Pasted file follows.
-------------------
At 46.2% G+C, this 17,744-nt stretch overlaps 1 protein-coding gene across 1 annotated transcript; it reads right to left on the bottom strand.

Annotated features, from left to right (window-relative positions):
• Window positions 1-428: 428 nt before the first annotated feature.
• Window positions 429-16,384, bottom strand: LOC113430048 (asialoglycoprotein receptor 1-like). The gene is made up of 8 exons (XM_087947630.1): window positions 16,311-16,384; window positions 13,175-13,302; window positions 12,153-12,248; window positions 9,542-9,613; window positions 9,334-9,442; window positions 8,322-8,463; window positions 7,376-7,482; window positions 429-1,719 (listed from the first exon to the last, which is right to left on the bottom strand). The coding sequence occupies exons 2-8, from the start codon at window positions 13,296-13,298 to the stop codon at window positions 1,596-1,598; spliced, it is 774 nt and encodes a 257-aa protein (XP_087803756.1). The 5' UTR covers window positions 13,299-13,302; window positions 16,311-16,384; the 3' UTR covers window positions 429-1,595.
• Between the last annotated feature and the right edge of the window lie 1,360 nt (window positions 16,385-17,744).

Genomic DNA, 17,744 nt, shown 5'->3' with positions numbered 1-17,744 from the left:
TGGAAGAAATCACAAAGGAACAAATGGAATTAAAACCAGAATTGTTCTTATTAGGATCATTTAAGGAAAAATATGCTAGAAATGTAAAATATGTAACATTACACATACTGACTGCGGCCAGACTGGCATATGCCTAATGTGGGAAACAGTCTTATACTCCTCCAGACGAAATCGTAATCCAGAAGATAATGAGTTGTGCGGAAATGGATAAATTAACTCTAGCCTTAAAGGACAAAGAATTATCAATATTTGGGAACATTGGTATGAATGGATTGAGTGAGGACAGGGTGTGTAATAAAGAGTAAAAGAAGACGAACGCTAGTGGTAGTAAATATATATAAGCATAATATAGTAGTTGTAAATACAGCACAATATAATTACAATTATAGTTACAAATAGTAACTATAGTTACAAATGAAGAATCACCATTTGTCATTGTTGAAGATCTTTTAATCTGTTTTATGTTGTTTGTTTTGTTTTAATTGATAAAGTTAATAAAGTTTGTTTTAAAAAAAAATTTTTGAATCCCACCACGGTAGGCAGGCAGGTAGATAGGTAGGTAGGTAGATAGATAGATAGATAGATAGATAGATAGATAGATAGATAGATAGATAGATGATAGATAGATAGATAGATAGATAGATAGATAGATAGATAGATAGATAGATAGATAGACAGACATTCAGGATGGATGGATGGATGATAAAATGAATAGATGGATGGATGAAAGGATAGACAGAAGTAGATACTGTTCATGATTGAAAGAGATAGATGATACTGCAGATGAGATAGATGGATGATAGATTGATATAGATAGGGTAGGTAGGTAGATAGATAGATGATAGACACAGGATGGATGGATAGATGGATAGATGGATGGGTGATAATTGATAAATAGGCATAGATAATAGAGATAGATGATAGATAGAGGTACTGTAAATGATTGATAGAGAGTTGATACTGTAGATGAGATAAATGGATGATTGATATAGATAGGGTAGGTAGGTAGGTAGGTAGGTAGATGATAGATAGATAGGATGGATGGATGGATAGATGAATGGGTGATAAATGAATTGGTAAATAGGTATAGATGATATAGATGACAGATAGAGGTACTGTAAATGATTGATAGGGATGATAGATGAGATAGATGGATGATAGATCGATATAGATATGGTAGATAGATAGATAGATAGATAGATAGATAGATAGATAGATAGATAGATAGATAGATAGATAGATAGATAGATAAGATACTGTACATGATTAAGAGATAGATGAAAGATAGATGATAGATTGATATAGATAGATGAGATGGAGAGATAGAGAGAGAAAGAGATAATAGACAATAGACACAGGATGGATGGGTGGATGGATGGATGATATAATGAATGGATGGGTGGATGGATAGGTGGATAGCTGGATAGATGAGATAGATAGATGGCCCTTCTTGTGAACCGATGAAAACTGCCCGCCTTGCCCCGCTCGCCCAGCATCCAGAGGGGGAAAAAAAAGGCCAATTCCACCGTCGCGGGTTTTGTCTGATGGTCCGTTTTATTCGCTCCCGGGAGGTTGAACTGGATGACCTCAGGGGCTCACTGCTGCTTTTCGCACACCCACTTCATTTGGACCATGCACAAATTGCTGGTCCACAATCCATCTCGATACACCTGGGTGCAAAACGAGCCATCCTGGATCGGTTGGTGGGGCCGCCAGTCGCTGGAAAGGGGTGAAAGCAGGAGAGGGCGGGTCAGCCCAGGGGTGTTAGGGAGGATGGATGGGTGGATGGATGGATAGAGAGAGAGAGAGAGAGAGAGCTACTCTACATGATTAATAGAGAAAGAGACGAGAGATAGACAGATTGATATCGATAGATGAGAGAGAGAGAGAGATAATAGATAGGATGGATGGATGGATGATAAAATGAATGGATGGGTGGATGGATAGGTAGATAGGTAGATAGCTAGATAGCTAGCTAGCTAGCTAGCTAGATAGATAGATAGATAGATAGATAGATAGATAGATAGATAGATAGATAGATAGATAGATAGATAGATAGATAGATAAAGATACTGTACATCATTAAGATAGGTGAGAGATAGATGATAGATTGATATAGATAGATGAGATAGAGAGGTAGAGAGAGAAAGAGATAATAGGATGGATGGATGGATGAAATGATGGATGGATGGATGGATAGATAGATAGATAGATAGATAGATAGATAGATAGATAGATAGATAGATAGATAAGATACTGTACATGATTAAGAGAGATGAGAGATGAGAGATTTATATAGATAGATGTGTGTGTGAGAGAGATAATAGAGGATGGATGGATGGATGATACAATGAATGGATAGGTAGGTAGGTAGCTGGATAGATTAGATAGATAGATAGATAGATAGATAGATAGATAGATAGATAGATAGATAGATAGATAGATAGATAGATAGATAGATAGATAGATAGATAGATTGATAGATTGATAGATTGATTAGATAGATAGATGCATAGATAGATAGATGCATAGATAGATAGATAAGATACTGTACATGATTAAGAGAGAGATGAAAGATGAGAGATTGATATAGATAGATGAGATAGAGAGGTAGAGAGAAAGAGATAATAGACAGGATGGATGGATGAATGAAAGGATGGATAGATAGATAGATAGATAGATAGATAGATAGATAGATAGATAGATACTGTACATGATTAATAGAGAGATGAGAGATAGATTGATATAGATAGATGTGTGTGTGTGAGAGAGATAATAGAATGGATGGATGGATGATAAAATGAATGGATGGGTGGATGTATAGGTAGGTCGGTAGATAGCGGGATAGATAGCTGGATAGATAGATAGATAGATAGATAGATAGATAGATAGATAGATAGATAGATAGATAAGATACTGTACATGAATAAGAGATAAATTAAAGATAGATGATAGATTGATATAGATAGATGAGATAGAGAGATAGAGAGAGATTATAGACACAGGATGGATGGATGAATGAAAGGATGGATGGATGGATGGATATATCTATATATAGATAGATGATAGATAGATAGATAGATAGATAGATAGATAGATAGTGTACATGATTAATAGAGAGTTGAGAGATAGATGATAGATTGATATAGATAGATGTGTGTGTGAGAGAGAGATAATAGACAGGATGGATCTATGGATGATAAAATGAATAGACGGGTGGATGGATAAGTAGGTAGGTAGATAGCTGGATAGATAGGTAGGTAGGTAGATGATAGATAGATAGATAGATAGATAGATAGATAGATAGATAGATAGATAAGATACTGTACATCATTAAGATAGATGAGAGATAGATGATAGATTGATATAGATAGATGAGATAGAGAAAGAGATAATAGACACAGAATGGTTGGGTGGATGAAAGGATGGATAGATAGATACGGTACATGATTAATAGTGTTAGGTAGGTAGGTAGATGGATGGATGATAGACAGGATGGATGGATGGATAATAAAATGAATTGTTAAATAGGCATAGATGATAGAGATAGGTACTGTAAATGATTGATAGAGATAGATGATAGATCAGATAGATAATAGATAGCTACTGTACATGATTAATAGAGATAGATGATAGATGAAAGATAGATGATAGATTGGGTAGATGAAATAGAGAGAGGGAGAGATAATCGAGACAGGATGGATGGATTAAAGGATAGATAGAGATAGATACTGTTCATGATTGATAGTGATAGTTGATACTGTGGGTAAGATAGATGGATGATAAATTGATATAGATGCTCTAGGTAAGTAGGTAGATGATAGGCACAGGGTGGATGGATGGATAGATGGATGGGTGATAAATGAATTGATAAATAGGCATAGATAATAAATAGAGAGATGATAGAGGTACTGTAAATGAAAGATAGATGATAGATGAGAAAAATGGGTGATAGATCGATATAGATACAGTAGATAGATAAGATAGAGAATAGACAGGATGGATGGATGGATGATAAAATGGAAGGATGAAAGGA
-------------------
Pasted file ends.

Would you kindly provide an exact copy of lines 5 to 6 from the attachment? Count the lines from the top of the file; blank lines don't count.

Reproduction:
• Between the last annotated feature and the right edge of the window lie 1,360 nt (window positions 16,385-17,744).

Genomic DNA, 17,744 nt, shown 5'->3' with positions numbered 1-17,744 from the left: